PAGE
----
The Nuclear Waste Management Organization will work with the federal government to develop a new national strategy for radioactive waste, requested by the Ministry of Natural Resources Canada.

“This is important work, and we look forward to lending our expertise to make informed and practical recommendations to the Canadian government on a more comprehensive radioactive waste management strategy for low-and intermediate-level waste,” said Laurie Swami, President and CEO of the NWMO.

All of Canada’s low and intermediate-level radioactive waste is currently managed in interim storage in Canada. The new integrated strategy will aim to ensure the waste continues to be managed safely with best practices over the long-term.

“For more than 50 years, Canadian nuclear technology has been in our lives –powering our homes, making life saving medical treatments and bringing safe food to our tables,” said Karine Glenn, Strategic Project Director for the NWMO.

The NWMO operates on a not-for-profit basis and derives its mandate from the federal Nuclear Fuel Waste Act. Canada is also calling on the NWMO to identify a single, preferred site to host a $23 billion deep geological nuclear waste storage facility.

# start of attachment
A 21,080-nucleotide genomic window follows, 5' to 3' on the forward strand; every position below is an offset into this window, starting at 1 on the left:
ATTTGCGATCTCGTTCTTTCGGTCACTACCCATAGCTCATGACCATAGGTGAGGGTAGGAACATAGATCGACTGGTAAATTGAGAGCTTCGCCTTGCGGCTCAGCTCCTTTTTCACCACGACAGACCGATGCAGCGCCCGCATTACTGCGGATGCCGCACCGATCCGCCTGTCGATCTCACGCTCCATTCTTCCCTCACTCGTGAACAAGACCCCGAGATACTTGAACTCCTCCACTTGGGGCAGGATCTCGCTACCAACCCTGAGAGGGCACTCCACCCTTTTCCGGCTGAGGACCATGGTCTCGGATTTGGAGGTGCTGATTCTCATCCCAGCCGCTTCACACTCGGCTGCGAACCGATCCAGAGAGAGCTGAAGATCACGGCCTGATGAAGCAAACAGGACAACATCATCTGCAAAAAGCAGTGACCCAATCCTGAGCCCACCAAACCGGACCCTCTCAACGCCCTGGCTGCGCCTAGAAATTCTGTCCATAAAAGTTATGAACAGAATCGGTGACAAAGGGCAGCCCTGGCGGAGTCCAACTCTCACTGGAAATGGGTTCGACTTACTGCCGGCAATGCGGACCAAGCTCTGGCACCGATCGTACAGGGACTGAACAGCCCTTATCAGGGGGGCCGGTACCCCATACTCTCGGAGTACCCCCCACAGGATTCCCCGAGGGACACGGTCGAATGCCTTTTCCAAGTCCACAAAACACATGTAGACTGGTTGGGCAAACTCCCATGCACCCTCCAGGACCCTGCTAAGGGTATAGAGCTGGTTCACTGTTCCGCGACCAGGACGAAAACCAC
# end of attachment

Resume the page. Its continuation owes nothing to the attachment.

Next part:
The Township of Ignace is currently engaged with the NWMO as one of two potential hosts for the project, and are in the running with the South Bruce community. A final decision is expected by 2023.

Geological and safety research will continue in each of the two communities until 2023. The project’s timeline states the repository would be built by 2033, with operations beginning in 2043. The project began in 2010.

The site selection process is expected to create up to 95 local jobs, with up to 1,000 jobs in Ontario. Site construction is expected to need 800 local jobs, and operations will be roughly 700 local jobs. Extended monitoring over 70 years will be roughly 170 local jobs, and decommissioning the repository will create 250 jobs.

The repository would only hold Canadian nuclear waste, and would be one of the first in the world. Currently, Finland is the only other country with a deep geological nuclear waste repository. Finland and Sweden both have similar facilities for radioactive waste, with France not far behind.

The project will also include a scientific Centre of Expertise near the repository, where scientists and geologists would be able to showcase the work going on within the repository. It would also act as a scientific hub for the region, allowing and showcasing local, national and international research. It would be built by 2024.

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